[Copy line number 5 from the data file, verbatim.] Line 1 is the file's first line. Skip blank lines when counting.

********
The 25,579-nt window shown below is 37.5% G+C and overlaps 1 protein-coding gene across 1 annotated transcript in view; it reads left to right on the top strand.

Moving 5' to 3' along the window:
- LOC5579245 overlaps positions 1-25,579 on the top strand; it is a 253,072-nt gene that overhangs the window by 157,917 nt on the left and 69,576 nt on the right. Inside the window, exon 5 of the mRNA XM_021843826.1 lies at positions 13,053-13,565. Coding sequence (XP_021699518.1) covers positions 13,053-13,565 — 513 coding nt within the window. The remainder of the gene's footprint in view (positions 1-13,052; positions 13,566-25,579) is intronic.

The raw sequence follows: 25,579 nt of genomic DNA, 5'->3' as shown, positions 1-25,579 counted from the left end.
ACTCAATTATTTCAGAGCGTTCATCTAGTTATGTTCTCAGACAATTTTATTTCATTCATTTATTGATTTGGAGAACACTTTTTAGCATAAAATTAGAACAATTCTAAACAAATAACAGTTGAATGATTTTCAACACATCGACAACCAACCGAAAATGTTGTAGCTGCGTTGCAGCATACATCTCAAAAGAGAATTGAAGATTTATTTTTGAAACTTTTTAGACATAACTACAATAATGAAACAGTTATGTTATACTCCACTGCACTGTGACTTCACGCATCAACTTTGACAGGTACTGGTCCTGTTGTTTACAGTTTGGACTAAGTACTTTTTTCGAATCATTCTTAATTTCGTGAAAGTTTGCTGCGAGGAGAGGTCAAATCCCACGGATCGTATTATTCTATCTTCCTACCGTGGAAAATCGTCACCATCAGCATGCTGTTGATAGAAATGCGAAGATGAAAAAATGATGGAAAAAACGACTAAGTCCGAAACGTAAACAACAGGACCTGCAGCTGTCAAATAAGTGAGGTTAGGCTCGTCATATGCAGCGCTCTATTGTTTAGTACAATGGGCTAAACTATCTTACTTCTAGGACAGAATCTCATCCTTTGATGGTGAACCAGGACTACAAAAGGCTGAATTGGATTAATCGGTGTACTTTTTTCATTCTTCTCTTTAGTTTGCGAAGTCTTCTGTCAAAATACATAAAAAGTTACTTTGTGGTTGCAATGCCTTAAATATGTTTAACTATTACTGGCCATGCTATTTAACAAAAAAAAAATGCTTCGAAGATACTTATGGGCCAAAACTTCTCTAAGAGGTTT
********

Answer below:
ACTCAATTATTTCAGAGCGTTCATCTAGTTATGTTCTCAGACAATTTTATTTCATTCATTTATTGATTTGGAGAACACTTTTTAGCATAAAATTAGAACAATTCTAAACAAATAACAGTTGAATGATTTTCAACACATCGACAACCAACCGAAAATGTTGTAGCTGCGTTGCAGCATACATCTCAAAAGAGAATTGAAGATTTATTTTTGAAACTTTTTAGACATAACTACAATAATGAAACAGTTATGTTATACTCCACTGCACTGTGACTTCACGCATCAACTTTGACAGGTACTGGTCCTGTTGTTTACAGTTTGGACTAAGTACTTTTTTCGAATCATTCTTAATTTCGTGAAAGTTTGCTGCGAGGAGAGGTCAAATCCCACGGATCGTATTATTCTATCTTCCTACCGTGGAAAATCGTCACCATCAGCATGCTGTTGATAGAAATGCGAAGATGAAAAAATGATGGAAAAAACGACTAAGTCCGAAACGTAAACAACAGGACCTGCAGCTGTCAAATAAGTGAGGTTAGGCTCGTCATATGCAGCGCTCTATTGTTTAGTACAATGGGCTAAACTATCTTACTTCTAGGACAGAATCTCATCCTTTGATGGTGAACCAGGACTACAAAAGGCTGAATTGGATTAATCGGTGTACTTTTTTCATTCTTCTCTTTAGTTTGCGAAGTCTTCTGTCAAAATACATAAAAAGTTACTTTGTGGTTGCAATGCCTTAAATATGTTTAACTATTACTGGCCATGCTATTTAACAAAAAAAAAATGCTTCGAAGATACTTATGGGCCAAAACTTCTCTAAGAGGTTT